The US Supreme Court on Monday added one new case, Kansas v. Glover, to next term’s merits docket. The court will decide, for the purposes of an investigative stop under the Fourth Amendment, whether it is reasonable for a police officer to suspect that the person driving a car is the is also the registered owner.
The case arises out of an investigative stop where a Kansas sheriff’s deputy pulled over a truck based on a registration check that showed that the owner of the vehicle, Charles Glover, Jr., had a revoked driver’s license. Glover, who was driving and charged with driving without a license, posited that the stop should not be admitted against him because the deputy lacked the level of reasonable suspicion required, contending that someone else could have easily been behind the wheel. The state of Kansas countered that the deputy did have reasonable suspicion based on a reasonable inference that the owner of the car would be the person operating it. Additionally, the state contends that there is a split on the questions presented:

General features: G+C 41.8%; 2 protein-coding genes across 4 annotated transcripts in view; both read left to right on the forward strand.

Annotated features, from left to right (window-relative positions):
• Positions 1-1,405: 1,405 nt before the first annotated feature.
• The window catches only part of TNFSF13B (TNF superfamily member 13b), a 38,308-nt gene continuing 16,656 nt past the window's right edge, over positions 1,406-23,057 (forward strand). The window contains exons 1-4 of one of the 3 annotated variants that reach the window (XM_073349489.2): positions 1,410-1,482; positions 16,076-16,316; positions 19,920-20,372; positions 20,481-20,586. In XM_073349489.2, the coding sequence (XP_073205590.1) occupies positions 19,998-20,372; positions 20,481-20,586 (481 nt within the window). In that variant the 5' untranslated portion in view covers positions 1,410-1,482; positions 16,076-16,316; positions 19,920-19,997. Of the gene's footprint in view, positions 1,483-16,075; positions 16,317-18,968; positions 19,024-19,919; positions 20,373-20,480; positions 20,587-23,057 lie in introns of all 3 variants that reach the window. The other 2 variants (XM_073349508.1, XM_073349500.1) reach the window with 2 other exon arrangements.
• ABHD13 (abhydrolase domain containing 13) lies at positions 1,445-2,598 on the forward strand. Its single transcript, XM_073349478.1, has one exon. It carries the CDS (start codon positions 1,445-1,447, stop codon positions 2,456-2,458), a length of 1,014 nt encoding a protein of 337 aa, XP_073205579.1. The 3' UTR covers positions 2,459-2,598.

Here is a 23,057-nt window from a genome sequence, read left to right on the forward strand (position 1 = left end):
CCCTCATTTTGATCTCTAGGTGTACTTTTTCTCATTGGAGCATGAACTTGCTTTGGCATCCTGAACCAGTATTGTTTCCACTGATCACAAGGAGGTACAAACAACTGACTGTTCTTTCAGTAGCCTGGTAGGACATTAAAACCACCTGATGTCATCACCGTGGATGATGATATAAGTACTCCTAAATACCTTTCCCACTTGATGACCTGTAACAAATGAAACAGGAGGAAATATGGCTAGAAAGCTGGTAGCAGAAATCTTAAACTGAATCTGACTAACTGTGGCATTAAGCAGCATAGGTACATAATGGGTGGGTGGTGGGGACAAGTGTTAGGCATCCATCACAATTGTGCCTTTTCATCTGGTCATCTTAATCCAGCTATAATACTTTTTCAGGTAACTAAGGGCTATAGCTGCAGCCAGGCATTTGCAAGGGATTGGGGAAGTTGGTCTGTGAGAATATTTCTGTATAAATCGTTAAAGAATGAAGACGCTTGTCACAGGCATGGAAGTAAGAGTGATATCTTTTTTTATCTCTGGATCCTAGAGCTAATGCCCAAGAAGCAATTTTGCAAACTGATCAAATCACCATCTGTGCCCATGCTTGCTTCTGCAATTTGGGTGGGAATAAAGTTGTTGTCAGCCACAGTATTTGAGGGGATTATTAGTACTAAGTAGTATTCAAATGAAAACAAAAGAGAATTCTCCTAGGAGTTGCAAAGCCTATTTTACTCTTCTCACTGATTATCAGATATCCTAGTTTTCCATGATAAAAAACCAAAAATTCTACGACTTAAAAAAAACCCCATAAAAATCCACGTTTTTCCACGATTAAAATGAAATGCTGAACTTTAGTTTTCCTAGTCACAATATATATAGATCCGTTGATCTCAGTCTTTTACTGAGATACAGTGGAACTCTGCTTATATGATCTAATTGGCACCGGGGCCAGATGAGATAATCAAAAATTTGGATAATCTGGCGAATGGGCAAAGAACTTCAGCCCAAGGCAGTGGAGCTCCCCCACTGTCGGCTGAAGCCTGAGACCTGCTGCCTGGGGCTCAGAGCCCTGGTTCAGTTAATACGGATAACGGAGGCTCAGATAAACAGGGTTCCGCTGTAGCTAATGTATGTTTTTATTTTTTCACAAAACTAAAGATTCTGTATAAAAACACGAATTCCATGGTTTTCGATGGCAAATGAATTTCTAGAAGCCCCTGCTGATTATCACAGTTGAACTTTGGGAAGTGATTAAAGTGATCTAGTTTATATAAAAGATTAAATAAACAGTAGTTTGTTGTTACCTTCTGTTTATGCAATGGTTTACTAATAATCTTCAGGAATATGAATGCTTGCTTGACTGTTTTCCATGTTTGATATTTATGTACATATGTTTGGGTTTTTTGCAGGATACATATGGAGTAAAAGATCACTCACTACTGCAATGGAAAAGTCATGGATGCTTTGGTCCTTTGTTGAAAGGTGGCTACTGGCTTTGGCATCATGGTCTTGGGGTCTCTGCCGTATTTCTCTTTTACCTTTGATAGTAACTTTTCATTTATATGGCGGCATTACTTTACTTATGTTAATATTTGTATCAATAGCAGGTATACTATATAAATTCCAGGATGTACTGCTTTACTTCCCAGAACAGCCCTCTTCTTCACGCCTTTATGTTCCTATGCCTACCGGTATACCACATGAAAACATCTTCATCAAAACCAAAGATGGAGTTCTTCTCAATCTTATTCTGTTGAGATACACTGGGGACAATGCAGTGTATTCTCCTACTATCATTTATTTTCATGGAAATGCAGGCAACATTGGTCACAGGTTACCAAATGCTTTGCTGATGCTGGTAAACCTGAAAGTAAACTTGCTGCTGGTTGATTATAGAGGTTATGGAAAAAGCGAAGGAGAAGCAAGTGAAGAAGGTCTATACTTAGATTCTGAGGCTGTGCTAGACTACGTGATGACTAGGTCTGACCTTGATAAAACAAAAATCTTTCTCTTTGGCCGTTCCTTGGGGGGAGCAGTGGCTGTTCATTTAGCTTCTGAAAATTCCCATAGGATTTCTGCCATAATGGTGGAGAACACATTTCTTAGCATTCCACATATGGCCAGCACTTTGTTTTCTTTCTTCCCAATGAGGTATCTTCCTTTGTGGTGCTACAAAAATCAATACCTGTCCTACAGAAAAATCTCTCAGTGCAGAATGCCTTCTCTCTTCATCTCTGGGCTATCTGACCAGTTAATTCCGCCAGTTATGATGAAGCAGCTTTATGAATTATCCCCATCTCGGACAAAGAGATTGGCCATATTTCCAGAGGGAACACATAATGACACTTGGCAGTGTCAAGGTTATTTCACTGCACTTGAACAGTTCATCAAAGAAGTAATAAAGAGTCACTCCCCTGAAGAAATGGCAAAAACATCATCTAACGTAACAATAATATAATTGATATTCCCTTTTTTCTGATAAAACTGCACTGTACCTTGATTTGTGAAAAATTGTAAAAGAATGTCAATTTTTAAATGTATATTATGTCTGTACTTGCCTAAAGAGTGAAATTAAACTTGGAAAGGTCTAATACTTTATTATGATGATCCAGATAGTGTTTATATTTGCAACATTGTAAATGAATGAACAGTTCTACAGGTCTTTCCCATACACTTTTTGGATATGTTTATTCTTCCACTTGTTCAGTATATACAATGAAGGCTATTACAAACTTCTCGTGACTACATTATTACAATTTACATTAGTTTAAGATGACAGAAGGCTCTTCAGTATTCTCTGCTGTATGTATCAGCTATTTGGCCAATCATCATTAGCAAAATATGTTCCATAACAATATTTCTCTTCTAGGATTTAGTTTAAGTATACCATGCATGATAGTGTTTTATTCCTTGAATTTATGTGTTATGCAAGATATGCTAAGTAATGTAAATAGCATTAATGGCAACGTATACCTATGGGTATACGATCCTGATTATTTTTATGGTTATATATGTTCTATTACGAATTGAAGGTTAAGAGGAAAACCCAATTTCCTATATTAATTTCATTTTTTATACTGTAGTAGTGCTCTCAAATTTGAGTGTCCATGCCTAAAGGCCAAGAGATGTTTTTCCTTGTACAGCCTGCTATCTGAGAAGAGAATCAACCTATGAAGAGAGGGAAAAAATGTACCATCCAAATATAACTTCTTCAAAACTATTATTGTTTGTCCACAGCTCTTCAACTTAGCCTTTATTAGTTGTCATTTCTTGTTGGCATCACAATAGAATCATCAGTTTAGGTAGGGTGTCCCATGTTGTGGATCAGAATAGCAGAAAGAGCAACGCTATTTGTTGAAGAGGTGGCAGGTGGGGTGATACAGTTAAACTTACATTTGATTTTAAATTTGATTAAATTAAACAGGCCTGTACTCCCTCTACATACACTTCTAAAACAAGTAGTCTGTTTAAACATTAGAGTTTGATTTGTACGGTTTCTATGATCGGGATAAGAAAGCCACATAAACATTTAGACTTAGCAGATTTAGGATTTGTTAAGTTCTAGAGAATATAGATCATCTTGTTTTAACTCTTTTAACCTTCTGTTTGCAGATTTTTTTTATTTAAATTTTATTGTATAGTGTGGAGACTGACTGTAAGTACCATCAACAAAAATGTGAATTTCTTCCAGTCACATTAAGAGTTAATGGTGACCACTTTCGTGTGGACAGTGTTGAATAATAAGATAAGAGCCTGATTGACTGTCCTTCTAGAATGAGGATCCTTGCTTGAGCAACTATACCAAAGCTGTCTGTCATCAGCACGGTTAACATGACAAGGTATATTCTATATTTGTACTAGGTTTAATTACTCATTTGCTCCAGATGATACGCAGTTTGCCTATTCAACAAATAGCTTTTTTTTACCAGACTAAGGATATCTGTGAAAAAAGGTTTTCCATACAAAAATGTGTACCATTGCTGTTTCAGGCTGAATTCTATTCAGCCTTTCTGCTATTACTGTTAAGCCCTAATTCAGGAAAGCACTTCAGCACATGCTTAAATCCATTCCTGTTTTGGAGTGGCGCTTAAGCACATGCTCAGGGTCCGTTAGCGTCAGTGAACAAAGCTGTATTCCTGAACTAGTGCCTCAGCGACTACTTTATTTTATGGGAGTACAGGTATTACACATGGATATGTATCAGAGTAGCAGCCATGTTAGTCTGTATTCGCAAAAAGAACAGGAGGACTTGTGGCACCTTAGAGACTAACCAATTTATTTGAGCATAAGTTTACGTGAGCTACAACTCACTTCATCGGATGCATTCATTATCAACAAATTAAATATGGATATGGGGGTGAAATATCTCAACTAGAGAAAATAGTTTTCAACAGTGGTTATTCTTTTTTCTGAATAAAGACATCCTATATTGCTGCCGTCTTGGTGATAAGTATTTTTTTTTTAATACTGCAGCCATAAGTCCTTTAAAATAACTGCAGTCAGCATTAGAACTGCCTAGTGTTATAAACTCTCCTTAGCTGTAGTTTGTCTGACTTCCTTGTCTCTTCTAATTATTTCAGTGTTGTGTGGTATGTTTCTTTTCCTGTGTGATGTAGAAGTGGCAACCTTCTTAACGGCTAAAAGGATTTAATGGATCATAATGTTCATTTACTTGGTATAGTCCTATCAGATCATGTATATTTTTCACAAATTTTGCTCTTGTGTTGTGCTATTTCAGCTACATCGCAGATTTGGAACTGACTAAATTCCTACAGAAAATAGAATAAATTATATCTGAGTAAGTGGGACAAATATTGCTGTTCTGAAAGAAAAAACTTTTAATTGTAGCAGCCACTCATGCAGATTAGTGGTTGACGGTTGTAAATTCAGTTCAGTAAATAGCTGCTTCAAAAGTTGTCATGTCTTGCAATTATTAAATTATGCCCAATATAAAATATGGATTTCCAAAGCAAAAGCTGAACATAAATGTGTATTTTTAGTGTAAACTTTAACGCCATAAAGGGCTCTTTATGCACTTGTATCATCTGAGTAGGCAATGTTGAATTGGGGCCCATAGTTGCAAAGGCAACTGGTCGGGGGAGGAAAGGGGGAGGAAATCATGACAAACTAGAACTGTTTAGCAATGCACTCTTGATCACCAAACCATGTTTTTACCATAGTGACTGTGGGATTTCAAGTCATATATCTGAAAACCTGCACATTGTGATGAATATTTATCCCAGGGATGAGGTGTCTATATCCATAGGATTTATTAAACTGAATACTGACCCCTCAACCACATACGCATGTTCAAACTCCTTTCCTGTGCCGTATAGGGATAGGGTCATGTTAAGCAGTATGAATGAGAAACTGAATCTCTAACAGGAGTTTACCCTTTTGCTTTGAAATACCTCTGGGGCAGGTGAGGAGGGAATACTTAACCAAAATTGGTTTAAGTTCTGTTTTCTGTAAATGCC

Twelve state supreme courts and four federal circuit courts have held that it is reasonable for an officer to suspect that the owner of a vehicle is driving the vehicle, absent information to the contrary. In those jurisdictions no more evidence is required. The Kansas Supreme Court interpreted the Fourth Amendment differently. It consciously departed from the majority view and held that it is never reasonable for an officer to suspect that the owner of a vehicle is also its driver without more evidence that it is the owner driving the vehicle.
The court will hear arguments on this issue next term.